Why isn't New England one state?
The six New England states are separate because they all had different founders and developed unique identities. Four of the New England states were their own colonies before the Revolutionary War. Massachusetts, Connecticut, New Hampshire, and Rhode Island each started as their own colony with its own charter from the English Parliament and king. This meant that they began with their own laws and local governments.
Massachusetts was largely founded by the Puritans, who sought to establish a colony with the goal of creating a Puritan utopia in the New World. New Hampshire actually was claimed by Massachusetts for some time, but in 1679, it received its own charter. Connecticut was settled by Dutch fur traders before the English arrived and therefore retained its old borders and identity. Rhode Island began as a refuge for Puritans from the surrounding region, as some in the surrounding region sought a more liberal and religiously tolerant society. Vermont did not receive its own charter and remained a disputed and sparsely populated territory, at times claimed by both New Hampshire and New York, until its statehood in 1791. Maine was, in fact, part of Massachusetts until 1820. It became its own state in order to preserve the slave state-free state balance, as part of the Missouri Compromise.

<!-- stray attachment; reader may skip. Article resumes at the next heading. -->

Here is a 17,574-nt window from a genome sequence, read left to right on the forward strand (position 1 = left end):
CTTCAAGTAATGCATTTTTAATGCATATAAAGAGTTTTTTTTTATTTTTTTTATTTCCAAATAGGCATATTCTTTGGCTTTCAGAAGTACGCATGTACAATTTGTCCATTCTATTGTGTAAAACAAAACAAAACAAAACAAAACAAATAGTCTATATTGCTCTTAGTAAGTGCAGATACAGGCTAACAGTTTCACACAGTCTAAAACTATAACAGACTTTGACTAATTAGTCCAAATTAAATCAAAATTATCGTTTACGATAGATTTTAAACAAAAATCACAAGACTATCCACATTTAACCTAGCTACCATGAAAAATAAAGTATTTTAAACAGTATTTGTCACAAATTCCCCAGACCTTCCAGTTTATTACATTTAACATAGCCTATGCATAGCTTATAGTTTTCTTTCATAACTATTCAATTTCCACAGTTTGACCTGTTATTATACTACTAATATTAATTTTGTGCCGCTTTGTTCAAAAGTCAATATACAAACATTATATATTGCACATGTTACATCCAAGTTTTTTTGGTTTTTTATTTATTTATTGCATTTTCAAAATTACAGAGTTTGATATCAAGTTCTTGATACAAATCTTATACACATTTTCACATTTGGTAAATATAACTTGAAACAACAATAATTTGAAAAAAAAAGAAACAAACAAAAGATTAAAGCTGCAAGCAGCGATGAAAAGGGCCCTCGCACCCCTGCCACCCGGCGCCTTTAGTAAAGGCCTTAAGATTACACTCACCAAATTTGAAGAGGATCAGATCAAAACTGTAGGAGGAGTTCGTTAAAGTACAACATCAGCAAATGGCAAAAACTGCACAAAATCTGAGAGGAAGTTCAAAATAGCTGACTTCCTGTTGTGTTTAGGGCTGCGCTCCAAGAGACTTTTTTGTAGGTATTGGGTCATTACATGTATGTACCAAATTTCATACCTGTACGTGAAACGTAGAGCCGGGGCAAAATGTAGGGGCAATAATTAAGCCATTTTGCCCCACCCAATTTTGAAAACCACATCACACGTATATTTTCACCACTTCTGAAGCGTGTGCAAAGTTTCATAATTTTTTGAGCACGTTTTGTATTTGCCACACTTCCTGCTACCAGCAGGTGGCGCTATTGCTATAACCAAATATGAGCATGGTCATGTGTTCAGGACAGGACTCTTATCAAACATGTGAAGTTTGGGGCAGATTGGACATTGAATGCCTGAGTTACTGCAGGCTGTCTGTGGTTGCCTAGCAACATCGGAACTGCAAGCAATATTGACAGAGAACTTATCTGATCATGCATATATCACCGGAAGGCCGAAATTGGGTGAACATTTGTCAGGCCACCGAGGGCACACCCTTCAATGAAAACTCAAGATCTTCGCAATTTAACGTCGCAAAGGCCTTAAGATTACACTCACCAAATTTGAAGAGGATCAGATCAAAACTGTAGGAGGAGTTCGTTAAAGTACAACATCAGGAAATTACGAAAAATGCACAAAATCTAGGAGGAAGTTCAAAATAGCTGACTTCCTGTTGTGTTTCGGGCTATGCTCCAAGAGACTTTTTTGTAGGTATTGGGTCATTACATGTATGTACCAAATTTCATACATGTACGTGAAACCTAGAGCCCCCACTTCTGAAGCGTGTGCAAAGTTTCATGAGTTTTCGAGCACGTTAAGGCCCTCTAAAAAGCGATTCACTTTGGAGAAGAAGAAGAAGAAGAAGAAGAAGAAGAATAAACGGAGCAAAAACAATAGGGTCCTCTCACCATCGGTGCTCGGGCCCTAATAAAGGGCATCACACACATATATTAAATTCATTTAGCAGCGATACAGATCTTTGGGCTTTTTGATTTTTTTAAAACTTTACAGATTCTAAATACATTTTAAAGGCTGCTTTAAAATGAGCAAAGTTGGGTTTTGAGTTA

With all these different histories, societal structures, and political bodies, each New England state retained, and still retains today, its own unique identity. While they share certain common characteristics, they likely would not coexist well as a single political body.
In fact, from 1686 to 1689, they were combined with several of the middle colonies into the Dominion of New England. This attempt at unification was short-lived, because the various colonies chaffed at having their local authority and charters stripped away. The various New England colonies were simply too independent minded to combine with each other.
Even today, if you travel from one New England state to another, you will encounter different local laws and distinct cultural identities that set each state apart from its neighbors.
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